I'm tired of people blaming schools, sports leagues, and any variety of other organizations and factors for the fact that their children are overweight - obese, even - couch potatoes who play video games and eat junk food. Stop blaming and start looking at yourselves, parents!
Last week, the Dallas Morning News published an article by columnist Nancy Churnin blaming high school sports and the increasingly competitive and elite sports at earlier ages for the obesity epidemic. Anyone who has read my blogs knows that I question the value of elite sports at the younger levels and have not 100% bought into the current status quo of high school sports, but pinning the obesity epidemic on schools and travel teams? Laughable.
For every "travel" and competitive sports team in a typical American town, there are 2 or 3 "rec" league teams. It is not shameful, as Ms. Churnin seems to think, to be on a rec team. In fact, for most kids, it is the absolutely appropriate level to keep them interested in fitness and having fun. I know plenty of kids who didn't make the limited rosters of 15-20 players at high schools with an overall student population in the thousands who don't feel that they are "losers" and continue to play rec league sports, love the fact that they do, and stay in shape at the same time; at very little or no cost. Many of these rec (as well as some competitive) leagues offer scholarships to families in need, so the cost issue doesn't hold water with me either.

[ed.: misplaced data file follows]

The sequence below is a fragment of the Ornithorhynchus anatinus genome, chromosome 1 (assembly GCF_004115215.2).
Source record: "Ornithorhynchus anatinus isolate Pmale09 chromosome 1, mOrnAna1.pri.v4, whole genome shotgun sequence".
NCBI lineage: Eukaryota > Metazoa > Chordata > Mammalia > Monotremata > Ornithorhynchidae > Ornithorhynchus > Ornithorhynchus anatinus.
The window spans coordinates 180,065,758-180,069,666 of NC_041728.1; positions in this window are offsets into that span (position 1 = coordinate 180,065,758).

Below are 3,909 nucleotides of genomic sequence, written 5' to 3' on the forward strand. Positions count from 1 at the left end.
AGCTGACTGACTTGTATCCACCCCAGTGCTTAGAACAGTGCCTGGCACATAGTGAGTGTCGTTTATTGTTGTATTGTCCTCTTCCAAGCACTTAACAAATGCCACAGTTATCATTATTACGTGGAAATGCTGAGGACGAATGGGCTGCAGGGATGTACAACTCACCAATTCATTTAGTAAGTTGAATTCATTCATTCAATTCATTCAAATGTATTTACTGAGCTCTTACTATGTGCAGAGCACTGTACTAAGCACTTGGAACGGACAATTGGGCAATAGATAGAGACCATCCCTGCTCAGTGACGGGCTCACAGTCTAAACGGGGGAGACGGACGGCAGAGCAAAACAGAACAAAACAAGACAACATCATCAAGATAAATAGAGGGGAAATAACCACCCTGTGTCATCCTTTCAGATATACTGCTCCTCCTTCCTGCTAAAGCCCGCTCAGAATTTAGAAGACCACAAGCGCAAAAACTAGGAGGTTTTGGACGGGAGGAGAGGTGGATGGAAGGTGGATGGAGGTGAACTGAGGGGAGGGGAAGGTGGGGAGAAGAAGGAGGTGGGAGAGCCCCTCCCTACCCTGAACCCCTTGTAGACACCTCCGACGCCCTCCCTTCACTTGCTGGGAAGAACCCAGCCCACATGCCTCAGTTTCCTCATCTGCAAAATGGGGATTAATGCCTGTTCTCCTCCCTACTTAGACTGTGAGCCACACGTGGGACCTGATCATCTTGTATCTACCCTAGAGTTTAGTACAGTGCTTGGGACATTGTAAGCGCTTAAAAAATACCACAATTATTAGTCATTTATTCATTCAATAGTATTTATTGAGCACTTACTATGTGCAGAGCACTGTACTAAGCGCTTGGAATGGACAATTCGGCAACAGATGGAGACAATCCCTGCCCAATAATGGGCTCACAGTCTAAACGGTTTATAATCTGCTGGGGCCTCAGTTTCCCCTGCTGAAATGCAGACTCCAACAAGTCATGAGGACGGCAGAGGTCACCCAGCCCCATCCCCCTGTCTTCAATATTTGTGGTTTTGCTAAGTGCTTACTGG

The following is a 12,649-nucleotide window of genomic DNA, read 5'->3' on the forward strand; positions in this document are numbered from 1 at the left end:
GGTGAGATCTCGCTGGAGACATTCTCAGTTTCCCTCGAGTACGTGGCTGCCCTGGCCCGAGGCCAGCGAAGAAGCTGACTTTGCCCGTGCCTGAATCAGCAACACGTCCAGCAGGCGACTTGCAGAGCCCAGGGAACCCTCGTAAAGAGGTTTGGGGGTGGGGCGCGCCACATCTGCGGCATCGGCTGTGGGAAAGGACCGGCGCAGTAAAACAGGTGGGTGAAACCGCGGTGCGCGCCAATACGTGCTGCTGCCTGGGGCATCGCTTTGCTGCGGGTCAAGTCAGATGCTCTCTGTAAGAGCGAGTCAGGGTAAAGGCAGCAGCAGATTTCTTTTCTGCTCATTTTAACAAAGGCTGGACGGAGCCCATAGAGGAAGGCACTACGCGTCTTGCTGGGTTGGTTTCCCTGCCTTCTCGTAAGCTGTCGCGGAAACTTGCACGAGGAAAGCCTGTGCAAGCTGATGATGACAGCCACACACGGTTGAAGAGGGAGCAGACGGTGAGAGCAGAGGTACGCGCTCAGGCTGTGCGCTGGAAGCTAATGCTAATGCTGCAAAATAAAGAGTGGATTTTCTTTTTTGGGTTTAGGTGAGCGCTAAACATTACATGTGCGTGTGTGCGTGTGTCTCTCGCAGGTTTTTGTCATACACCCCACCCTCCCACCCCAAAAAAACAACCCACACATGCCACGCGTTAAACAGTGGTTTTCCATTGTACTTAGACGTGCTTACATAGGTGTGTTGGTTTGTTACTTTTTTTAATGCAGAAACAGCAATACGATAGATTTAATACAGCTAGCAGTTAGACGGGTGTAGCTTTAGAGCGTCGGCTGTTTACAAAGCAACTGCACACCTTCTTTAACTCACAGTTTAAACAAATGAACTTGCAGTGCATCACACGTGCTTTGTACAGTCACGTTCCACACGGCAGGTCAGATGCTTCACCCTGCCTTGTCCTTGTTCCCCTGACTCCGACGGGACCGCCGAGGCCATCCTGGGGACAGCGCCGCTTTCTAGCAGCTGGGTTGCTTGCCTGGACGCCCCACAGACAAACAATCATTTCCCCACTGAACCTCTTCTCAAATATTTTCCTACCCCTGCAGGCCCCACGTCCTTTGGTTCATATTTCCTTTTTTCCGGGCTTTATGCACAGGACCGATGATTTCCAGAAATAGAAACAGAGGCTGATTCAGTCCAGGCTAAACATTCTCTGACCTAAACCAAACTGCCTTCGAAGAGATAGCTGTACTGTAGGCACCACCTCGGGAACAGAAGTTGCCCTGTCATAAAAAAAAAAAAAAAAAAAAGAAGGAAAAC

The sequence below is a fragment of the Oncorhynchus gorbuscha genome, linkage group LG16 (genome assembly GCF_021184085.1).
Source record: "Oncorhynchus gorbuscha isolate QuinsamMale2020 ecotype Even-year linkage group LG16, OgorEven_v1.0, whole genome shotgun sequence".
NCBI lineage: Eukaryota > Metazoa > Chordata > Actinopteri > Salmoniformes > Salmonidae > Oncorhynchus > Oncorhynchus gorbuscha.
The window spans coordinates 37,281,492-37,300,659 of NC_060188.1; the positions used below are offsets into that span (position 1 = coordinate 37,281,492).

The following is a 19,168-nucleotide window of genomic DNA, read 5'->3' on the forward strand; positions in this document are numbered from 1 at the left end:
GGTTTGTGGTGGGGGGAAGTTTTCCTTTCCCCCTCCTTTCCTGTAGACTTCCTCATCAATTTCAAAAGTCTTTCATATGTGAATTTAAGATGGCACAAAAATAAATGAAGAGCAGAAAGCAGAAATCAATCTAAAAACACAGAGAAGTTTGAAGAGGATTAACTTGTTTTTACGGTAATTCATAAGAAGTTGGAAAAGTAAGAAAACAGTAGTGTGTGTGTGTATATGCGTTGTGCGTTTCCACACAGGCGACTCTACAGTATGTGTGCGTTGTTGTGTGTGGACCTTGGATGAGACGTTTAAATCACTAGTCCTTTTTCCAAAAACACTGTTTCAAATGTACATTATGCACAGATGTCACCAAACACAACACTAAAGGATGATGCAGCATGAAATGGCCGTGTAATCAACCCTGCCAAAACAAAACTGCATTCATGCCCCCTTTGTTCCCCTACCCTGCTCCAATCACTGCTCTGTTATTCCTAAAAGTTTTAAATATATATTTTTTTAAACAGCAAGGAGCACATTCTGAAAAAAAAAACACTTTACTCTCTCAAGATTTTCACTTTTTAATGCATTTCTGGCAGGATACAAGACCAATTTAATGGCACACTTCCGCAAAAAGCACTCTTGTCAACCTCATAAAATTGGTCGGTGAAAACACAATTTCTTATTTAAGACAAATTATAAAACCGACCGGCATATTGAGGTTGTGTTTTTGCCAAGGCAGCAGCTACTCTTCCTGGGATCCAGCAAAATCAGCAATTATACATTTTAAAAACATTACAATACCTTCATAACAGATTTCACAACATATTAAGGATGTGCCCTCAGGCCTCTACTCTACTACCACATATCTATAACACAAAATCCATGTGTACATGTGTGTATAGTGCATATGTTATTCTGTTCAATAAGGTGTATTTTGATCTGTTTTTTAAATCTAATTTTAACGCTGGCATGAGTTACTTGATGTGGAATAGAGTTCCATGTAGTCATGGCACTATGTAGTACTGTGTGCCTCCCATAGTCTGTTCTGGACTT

i think parents and families in general need to stop blaming others for something that should begin at home: health and fitness. it's been demonstrated time and time again that healthy, active parents equal healthy, active kids. Period. How many of those parents complaining that their kids are overweight, eat junk food and prefer video games to physical activity actually model the active, healthy lifestyle they want for and expect from their kids?
As parents, we choose what we feed our children. We choose whether they eat junk food or whether they eat a healthy, balanced meal. We choose what limits we put on their screen time. We choose what physical activity they get every day, during the school week AND on weekends.
Health and fitness are not the schools' responsibity. It is ours, as parents. And it is within everyone's reach - no matter what socio-economic group. Stop looking to organized sports to provide your child's and your family's fitness. Start hiking on the weekends rather than stitting around watching TV. Go for a family bike ride. Whatever you do, get off that couch and move! Schools and high school sports are not responsible for the Type II diabetes epidemic; we, as parents, are.